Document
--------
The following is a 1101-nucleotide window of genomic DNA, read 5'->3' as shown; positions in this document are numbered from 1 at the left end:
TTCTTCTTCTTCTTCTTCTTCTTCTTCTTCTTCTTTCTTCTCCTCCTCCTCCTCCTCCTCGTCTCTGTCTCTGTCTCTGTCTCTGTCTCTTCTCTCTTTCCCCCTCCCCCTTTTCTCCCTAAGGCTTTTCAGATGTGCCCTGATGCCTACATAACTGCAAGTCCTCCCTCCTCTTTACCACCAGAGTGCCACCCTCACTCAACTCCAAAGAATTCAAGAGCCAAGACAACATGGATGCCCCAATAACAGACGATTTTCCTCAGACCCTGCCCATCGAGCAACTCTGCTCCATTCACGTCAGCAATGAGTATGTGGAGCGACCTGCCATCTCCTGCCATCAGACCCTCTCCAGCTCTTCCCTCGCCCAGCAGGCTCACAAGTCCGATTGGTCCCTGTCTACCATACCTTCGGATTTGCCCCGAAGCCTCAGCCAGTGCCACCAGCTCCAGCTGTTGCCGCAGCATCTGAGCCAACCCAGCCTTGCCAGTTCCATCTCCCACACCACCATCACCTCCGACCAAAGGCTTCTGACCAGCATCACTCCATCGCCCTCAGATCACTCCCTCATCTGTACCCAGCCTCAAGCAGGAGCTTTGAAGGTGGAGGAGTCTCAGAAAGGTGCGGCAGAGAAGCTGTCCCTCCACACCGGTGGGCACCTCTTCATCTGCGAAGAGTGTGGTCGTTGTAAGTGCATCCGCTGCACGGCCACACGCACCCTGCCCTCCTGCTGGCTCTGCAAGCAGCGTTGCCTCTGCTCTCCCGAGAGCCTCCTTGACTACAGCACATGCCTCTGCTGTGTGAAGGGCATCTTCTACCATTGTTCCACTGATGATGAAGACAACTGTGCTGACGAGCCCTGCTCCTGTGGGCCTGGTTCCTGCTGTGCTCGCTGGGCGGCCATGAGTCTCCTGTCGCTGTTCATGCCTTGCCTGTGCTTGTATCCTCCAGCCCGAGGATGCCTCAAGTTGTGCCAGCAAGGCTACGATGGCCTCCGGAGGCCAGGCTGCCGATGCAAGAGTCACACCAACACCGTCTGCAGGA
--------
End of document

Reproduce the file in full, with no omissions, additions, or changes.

The following is a 1101-nucleotide window of genomic DNA, read 5'->3' as shown; positions in this document are numbered from 1 at the left end:
TTCTTCTTCTTCTTCTTCTTCTTCTTCTTCTTCTTTCTTCTCCTCCTCCTCCTCCTCCTCGTCTCTGTCTCTGTCTCTGTCTCTGTCTCTTCTCTCTTTCCCCCTCCCCCTTTTCTCCCTAAGGCTTTTCAGATGTGCCCTGATGCCTACATAACTGCAAGTCCTCCCTCCTCTTTACCACCAGAGTGCCACCCTCACTCAACTCCAAAGAATTCAAGAGCCAAGACAACATGGATGCCCCAATAACAGACGATTTTCCTCAGACCCTGCCCATCGAGCAACTCTGCTCCATTCACGTCAGCAATGAGTATGTGGAGCGACCTGCCATCTCCTGCCATCAGACCCTCTCCAGCTCTTCCCTCGCCCAGCAGGCTCACAAGTCCGATTGGTCCCTGTCTACCATACCTTCGGATTTGCCCCGAAGCCTCAGCCAGTGCCACCAGCTCCAGCTGTTGCCGCAGCATCTGAGCCAACCCAGCCTTGCCAGTTCCATCTCCCACACCACCATCACCTCCGACCAAAGGCTTCTGACCAGCATCACTCCATCGCCCTCAGATCACTCCCTCATCTGTACCCAGCCTCAAGCAGGAGCTTTGAAGGTGGAGGAGTCTCAGAAAGGTGCGGCAGAGAAGCTGTCCCTCCACACCGGTGGGCACCTCTTCATCTGCGAAGAGTGTGGTCGTTGTAAGTGCATCCGCTGCACGGCCACACGCACCCTGCCCTCCTGCTGGCTCTGCAAGCAGCGTTGCCTCTGCTCTCCCGAGAGCCTCCTTGACTACAGCACATGCCTCTGCTGTGTGAAGGGCATCTTCTACCATTGTTCCACTGATGATGAAGACAACTGTGCTGACGAGCCCTGCTCCTGTGGGCCTGGTTCCTGCTGTGCTCGCTGGGCGGCCATGAGTCTCCTGTCGCTGTTCATGCCTTGCCTGTGCTTGTATCCTCCAGCCCGAGGATGCCTCAAGTTGTGCCAGCAAGGCTACGATGGCCTCCGGAGGCCAGGCTGCCGATGCAAGAGTCACACCAACACCGTCTGCAGGA